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Orange Urine on Halloween Eva Delgado, MD Morning Report
Overview • Case Presentation • Indications for Referral/Admission • Work-up based on Differential • Discussion of Pathophysiology • Treatment and Prognosis • Take Home Points
Case Presentation • 12 y/o F with OCD develops “orange” urine with sediment. • PMD advises watchful waiting.
Case Presentation • Orange urine persists x 4 days, so mom makes appointment with PMD. • PMD notes elevated BP, weight gain, and then orders one key test……….. • URINALYSIS: + hematuria, + proteinuria
A Word on Urinalysis • UA with >/= 5 RBC/hpf on 3 samples over several weeks = HEMATURIA • Only UA can distinguish between confounders: • Myoglobin, hemoglobin, toxins, foods/coloring Massengill, Peds In Review, 2008
A Word on Disposition • Hematuria AND proteinuria • Proteinuria may be due to notable hematuria, BUT.. • Combination of both increases risk of renal disease • Hypertension • Can be a symptom of fluid overload warranting diuresis and further observation PMD sends patient to the ED….. Boineau and Lewy, Peds in Review, 1989. Simckes and Spitzer, Ped in Review, 1995.
Physical Exam in ED • Wt 60kg (↑ over last 6 mos) • VS: T 36.4, P 68, BP 146/80, R 20, 100% O2 • Gen: no distress • HEENT: no peri-orbital edema, MMM • Chest: CTA b/l • CV: RRR, no murmur • Abd: soft, NTND • Ext: slight erythema in skin folds, no edema
Differential and Work-Up • Urinalysis • Chemistry panel • CBC • C3, C4 • ASO +/- Throat swab • Imaging • Do you need a biopsy?
Thinking of Glomerulonephritis • Clues to look for in H&P: • Edema, discolored urine (in 30-50%), HTN due to ↓GFR and hypervolemia, oliguria • Clues to look for in UA: • + hematuria, + proteinuria, + casts (60-85%) • RBC dysmorphology implies glomerular damage • Sensitivity 95%, specificity 90% McCory, Peds in Review, 1983. Boineau and Lewy, Peds in Review 1989.
Glomerulopathy vs. Glomerulonephritis Silverstein, Laughing your way to passing the pediatric boards, 2008.
Laboratory Results • UA: 3+ blood, 2+ protein, 1+ LE, 0 nitrites, 11-20 WBC, numerous RBC, 1-3 granular casts • Chemistry: BUN/Cr = 17/0.8 • CBC: Hbg 11.3, HCT 32.5, MCV 79 • C3: 26 (86-184) • C4: 21.5 (20-59) • ASO: 2130 (<400 unit/ml); and + Rapid strep
Poststreptococcal GN • Most common type of Acute GN • Usually occurs in 5-15 y/o • 50% of cases are asymptomatic • Diagnosed by evidence of Group A Strep • ASO titers detectable 2-4 weeks s/p pharyngitis • Anti-DNase-B titers helpful in post-pyoderma type Simckes and Spitzer, Peds in Review 1995.
The Role of Grp A Strep • Nephritogenic strains of streptococci • Wall protein M12 in pharyngitis, M49 in pyoderma • These strains pose ~ 15% risk of PSGN approx 2 weeks after initial infection • Antibiotic treatment to prevent GN? Simckes and Spitzer, Peds in Review, 1995. Rodriguez-Iturbe and Musser, J Am Soc Nephrology, 2008
The Role of Grp A Strep • PANDAS = Post-infectious Autoimmune Neuropsychiatric Disorders Associated with Streptococcal Infection • Syndenham’s Chorea and Rheumatic Fever • OCD/Tic disorders shown to emerge or worsen with temporal relation to Grp A Strep infection • PANDAS patients may have higher susceptibility to Grp A Strep infection, + family h/o Rheumatic Fever Kurlan et al. 121 (6): 1188. (2008)Pediatrics
Considering the DDX of PSGN • Low C3 • 80-90% of PSGN cases have low C3 x 2 mos • Also seen in GN due to SLE • Consider MPGN if low C3 > 2 mos • MPGN can also present after infection • MPGN may also low C4 • Diagnose by biopsy TRAM-TRACKING McCrory, Peds In Review, 1983.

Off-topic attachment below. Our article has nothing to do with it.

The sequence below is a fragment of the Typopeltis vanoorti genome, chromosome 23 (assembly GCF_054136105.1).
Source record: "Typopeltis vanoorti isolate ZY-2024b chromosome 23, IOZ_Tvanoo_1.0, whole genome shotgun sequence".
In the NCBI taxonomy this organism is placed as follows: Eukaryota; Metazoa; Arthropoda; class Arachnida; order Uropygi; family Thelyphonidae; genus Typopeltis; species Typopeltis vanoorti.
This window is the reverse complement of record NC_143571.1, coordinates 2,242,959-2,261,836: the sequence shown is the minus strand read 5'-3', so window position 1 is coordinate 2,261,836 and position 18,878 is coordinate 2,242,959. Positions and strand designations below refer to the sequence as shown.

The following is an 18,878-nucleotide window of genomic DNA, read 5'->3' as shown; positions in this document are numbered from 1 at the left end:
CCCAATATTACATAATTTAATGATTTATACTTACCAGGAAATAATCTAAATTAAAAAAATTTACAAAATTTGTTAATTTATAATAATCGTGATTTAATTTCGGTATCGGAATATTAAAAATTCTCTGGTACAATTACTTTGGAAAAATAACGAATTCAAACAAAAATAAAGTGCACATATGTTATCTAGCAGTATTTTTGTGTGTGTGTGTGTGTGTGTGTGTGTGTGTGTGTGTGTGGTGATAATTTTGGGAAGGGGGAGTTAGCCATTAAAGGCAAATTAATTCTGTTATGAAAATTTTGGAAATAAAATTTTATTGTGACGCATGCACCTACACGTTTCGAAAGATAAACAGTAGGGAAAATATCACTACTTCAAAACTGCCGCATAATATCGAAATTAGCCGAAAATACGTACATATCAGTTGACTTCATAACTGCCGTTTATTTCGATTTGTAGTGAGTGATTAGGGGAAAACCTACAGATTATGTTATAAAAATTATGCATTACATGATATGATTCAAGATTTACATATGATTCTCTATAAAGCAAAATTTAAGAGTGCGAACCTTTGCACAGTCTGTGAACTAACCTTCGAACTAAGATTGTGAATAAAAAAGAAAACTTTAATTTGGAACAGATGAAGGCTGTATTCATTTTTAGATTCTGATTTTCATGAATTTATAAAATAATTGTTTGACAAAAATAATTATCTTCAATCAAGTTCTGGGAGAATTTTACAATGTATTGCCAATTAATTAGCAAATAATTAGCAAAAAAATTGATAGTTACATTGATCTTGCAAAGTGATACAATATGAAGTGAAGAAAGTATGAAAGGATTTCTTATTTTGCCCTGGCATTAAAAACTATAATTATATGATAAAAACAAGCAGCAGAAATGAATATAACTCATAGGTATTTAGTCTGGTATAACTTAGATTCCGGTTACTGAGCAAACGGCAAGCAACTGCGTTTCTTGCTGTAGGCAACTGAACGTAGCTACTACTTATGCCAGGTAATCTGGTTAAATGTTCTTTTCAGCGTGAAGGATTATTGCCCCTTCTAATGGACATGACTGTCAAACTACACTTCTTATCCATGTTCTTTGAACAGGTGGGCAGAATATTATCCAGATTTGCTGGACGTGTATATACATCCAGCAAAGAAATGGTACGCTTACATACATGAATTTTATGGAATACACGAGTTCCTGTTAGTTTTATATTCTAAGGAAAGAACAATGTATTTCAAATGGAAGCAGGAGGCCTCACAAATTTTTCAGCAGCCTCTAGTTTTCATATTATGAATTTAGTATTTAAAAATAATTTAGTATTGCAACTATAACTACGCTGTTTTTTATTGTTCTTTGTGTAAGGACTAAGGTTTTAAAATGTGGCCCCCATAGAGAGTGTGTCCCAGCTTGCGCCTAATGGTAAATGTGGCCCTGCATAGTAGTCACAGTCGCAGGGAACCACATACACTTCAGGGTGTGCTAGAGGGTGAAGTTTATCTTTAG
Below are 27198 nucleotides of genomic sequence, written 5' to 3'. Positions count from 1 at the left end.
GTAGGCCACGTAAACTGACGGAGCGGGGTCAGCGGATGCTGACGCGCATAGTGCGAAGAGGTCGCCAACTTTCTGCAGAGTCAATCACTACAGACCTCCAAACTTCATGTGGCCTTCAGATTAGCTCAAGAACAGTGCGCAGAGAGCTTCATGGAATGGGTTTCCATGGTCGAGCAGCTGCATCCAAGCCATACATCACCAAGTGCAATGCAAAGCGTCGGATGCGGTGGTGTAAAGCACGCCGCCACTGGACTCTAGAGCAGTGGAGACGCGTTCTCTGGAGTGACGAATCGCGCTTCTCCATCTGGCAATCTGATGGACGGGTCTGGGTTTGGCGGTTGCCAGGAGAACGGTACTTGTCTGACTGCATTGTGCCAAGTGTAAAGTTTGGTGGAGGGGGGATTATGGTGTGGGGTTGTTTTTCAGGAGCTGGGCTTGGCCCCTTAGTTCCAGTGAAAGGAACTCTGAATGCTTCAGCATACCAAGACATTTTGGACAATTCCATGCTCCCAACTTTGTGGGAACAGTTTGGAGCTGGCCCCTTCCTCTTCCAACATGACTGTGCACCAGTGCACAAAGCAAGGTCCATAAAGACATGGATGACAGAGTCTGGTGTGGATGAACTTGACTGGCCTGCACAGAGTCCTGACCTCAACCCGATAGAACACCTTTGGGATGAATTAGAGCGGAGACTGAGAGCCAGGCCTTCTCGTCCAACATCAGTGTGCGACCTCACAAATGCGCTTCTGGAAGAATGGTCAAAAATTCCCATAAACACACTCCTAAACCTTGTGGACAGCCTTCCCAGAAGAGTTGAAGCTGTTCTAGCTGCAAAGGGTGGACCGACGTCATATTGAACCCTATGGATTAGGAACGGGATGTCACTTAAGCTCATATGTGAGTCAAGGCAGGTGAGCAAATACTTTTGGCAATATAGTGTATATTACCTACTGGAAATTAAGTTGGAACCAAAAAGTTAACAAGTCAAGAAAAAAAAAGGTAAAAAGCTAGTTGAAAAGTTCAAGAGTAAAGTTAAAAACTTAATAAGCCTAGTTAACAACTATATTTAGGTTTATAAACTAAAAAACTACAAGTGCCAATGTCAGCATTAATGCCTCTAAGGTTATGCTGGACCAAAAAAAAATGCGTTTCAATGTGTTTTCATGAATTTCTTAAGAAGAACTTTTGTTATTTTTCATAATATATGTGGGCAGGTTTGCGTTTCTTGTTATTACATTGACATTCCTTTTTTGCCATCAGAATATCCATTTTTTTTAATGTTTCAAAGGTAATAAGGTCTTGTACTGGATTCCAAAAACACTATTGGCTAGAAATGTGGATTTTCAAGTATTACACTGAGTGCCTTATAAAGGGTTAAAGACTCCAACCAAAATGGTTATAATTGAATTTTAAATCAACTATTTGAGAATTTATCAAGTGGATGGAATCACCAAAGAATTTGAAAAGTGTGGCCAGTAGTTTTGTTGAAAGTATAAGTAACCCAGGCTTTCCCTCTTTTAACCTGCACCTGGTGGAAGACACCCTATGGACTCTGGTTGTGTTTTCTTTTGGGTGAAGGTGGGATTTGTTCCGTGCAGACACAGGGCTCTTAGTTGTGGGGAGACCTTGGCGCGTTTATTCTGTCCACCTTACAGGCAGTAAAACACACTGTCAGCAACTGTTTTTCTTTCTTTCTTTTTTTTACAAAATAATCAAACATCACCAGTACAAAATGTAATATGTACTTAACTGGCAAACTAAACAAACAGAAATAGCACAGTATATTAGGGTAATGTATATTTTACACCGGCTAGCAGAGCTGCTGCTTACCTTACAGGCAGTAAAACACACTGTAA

Considering DDX of PSGN • Normal C3: • IgA Nephropathy • Suspect if recurrent hematuria with URIs/Infections • Alport’s • + Family History • HUS or HSP can present with gross hematuria • Post-viral GN Boineau and Lewy Peds in Review 1989.
Treatment of AGN in General • Admit if HTN, edema, or signs of renal failure • Monitor/correct electrolyte anomalies • Treat HTN to avoid sequelae • Diuresis loop diuretics like lasix • Fluid and salt restriction • Anti-hypertensives like the Ca-channel blockers Simckes and Spitzer Peds in Review, 1995.
Treatment Specific to PSGN • Antibiotics to target Grp A Strep • Cultures often positive even if no symptoms, suggesting active infection • Treatment may milder course of PSGN • Epidemics of Grp A Strep may warrant ppx to prevent PSGN, especially in underdeveloped societies • Unclear/controversial role for impact on OCD Rodriguez-Iturbe and Musser, J Am Soc Nephrology, 2008
Prognosis and Sequelae • Good prognosis in children • CLOSE follow-up! • HTN resolves in ~ 1-2 weeks • C3 levels return to normal in ~ 6 weeks • Gross hematuria resolves in ~ 6 weeks • Microscopic hematuria resolves in ~ 1 year • Proteinuria resolves in ~ 6 months • Progression to renal dysfunction RARE McCrory, Peds in Review 1983.
Take Home Points • Urinalysis is KEY test to w/u discolored urine • UA with casts/dysmorphic RBCs = GN • HTN, edema, or renal dysfunction admit • Poststrep GN = most common, due to characteristics of Strep and/or patient • Treat Strep infection and co-morbidities • Guarantee follow-up
Works Cited • Boineau and Lewy, “Evaluation of Hematuria in Children and Adolescents,” Pediatrics in Review, 1989. • Kurlan et al., “Streptococcal Infections and Exacerbations of Childhood Tics and OCD Symptoms: A Prospective Blinded Cohort Study,” Pediatrics 2008. • Massengill, “Hematuria,” Pediatrics in Review, 2008. • Rodriguez-Iturbe and Musser, “The Current State of Poststreptococcal Glomerulonephritis,” Journal of American Society of Nephrology, 2008. • Simckes and Spitzer, “Poststreptococcal Acute Glomerulonephritis,” Pediatrics in Review, 1995. • McCrory, “Glomerulonephritis,” Pediatrics in Review, 1983.